I happened upon this class by chance, and I am so glad that I did. Environmental science was my favorite class in high school, not because I thought I could save the world by recycling, or because it was easy. I loved it in part because it was applicable, just as this class is. We have learned about the worlds perception of health, the support of medication by the media, to the common persons perception of science and scientists, to the unadvertised idea that there is hope for reversing global warming. We have learned how heavy the medias impact on societal beliefs is, and we have discussed how this may be changed.
I took this class at a time when I needed to feel like I had a purpose, and like my education wasn’t a waste of time or money. I have been able to expand my mind and open it to new ideas and new perspectives by learning about accurate data representing food deserts and fast food restaurant locations compared to economic and racial demographics.
Although we may not have built a class environment that will last in group texts (with the blue message bubbles), I have grown as a person through this class and with my peers. This class may not lead every single one of us to become communication activists or environmental activists, but it could be that first stepping stone for one of us to begin changing the world in that way. It certainly was a strong stepping stone laid in each of our paths, and it will influence the direction each and every one of us takes for the rest of our lives. I hope everyone enjoyed this class as much as I did, and hopefully you learned as much as I did, particularly if you didn’t expect anything but an easy enough work load.
Halle Van De Hey
The cars we drive, the busses we take to work, and the airplanes that transport us half was across the world account for just under a third of our greenhouse gas emissions. This is a problem people have know about for years, but it is also one that has been relatively untouched in the public eye. Between big oil corporations, to people just not wanting to change their life style, it is perceived that we have struggled to fine a way to make any kind of impact on this problem, but that is not true.
The solution to this problem is not to stop driving gas powered machinery or to carpool or only drive electric cars. There is this thing called biofuel, or a fuel or fuels derived directly from living matter, that has not gotten enough support. With the advancement in technology, the advancement of our understanding of greenhouse gasses, and the help of dedicated individuals, our options for fuel have grown and will continue to grow. There are fuels that are made out of vegetable oil and animals fats, to algae, which is a renewable resource because it grows itself! The best part is many other these biofuels have little to no emissions .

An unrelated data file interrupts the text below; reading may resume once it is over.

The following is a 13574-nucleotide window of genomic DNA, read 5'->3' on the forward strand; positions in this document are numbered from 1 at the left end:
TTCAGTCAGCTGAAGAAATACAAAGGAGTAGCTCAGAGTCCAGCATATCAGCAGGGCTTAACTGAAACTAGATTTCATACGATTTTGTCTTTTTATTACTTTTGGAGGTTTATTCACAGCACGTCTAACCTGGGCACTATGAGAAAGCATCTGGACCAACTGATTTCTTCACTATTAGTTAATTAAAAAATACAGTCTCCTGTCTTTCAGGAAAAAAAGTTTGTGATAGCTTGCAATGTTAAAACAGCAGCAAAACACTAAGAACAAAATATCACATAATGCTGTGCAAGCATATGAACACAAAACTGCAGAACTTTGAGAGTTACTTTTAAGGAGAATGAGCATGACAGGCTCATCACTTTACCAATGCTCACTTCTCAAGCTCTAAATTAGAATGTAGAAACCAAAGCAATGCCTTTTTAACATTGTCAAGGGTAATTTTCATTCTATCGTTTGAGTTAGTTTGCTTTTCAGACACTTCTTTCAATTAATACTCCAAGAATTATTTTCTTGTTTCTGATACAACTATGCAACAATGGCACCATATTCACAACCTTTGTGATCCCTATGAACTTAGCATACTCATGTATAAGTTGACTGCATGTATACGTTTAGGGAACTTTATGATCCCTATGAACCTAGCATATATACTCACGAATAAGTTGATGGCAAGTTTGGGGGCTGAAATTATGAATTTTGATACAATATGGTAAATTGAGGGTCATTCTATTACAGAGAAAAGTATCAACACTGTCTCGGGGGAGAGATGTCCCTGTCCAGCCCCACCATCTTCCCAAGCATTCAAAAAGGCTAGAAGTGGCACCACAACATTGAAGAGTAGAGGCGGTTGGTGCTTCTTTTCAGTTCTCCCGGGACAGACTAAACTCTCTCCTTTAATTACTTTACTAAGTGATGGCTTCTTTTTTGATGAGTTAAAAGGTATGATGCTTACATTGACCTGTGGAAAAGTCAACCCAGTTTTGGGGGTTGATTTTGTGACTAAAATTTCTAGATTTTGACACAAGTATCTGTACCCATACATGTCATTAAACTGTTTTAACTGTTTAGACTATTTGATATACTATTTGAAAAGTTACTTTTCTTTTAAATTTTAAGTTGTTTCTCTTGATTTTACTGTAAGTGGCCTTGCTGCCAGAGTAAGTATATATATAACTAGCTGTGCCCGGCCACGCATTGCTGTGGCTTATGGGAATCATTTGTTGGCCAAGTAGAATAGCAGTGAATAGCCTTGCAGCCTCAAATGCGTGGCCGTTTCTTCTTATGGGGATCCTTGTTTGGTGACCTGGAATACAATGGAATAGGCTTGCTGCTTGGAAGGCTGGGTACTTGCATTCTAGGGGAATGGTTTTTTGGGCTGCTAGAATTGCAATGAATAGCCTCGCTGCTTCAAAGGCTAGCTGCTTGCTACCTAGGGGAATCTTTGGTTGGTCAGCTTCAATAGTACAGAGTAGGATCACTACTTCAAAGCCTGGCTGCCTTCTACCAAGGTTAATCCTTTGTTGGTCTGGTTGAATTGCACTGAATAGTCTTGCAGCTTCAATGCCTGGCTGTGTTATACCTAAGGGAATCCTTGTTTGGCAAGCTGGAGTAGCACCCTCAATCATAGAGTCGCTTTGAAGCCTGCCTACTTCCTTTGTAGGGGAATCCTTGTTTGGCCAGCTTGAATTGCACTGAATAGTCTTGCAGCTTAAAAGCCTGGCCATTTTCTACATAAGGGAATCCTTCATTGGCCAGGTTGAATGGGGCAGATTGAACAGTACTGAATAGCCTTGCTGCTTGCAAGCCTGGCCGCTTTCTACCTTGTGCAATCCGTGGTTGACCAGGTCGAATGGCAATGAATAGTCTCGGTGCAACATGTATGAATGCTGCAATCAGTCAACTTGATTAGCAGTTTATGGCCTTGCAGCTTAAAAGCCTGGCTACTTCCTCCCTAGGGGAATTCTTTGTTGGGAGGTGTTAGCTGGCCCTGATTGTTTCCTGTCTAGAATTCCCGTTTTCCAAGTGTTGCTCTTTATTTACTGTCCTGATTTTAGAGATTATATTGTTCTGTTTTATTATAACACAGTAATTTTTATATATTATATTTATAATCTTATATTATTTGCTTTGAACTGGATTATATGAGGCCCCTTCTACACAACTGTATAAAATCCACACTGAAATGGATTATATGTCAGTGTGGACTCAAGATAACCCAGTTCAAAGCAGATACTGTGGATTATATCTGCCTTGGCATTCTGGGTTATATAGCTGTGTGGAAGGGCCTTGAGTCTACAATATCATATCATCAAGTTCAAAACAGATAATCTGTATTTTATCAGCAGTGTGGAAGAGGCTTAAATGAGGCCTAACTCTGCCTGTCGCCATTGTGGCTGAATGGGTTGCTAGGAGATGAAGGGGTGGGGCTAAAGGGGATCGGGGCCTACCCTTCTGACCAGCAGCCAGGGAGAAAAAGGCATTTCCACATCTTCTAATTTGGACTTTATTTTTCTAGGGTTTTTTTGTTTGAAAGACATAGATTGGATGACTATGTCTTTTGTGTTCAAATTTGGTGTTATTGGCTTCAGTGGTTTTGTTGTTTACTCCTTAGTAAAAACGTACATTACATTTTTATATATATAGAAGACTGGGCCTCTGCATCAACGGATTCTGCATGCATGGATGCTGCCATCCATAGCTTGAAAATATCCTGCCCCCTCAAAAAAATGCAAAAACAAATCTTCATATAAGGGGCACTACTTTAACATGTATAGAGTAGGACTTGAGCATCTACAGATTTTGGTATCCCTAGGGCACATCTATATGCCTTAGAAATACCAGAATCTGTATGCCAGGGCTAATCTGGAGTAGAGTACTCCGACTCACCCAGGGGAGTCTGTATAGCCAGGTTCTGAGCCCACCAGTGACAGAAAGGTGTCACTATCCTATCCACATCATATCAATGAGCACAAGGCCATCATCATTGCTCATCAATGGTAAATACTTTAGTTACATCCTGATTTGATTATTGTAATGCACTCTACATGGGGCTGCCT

Now if we have all of these great options, why aren’t we using them? Just like tobacco companies fund non tobacco related cancers, many big gas companies have spearheaded research in this field, and then with held their discoveries hoping to make the most profit off of our current energy supply. So what can we do to change this? Start by watching “Revenge of the Electric Car” on Netflix. This documentary is a great watch and can give even more powerful details about current problems and potential future successes.
Halle Van De Hey
British Petroleum or BP is one of the largest oil and gas companies in the world. You may recognize their yellow and green logo from the side of a gas station, or more infamously from the 2010 oil spill in the Gulf of Mexico. There had been other major spills under BP’s care before in places like Alaska and Texas as well, but the devastation the 2010 oil spill called for a fundamental change in the company. After this spill, BP claimed they would take initiative to clean up the spill and attempt to restore the ecology in the area. After time passed there was little change, but people did not question BP’s actions, or inaction rather.
BP’s newest wave of rebranding originally began in 2000 when they revamped their logo to appear more eco friendly, along with implementing a new slogan that reads as, “Beyond Petroleum.” A simple idea, two words that revolutionized the idea people had of this company. They also began to put (some) focus and money into renewable energy and bio fuels. This rebranding greenwashed BP as a company, convincing people that the company was eco-friendly, and green, ultimately leading to more consumer support. People bought into this idea that BP fed them. Although they were spending some money on researching and supporting bio fuels and renewable energy, they did not even make a dent in this technology.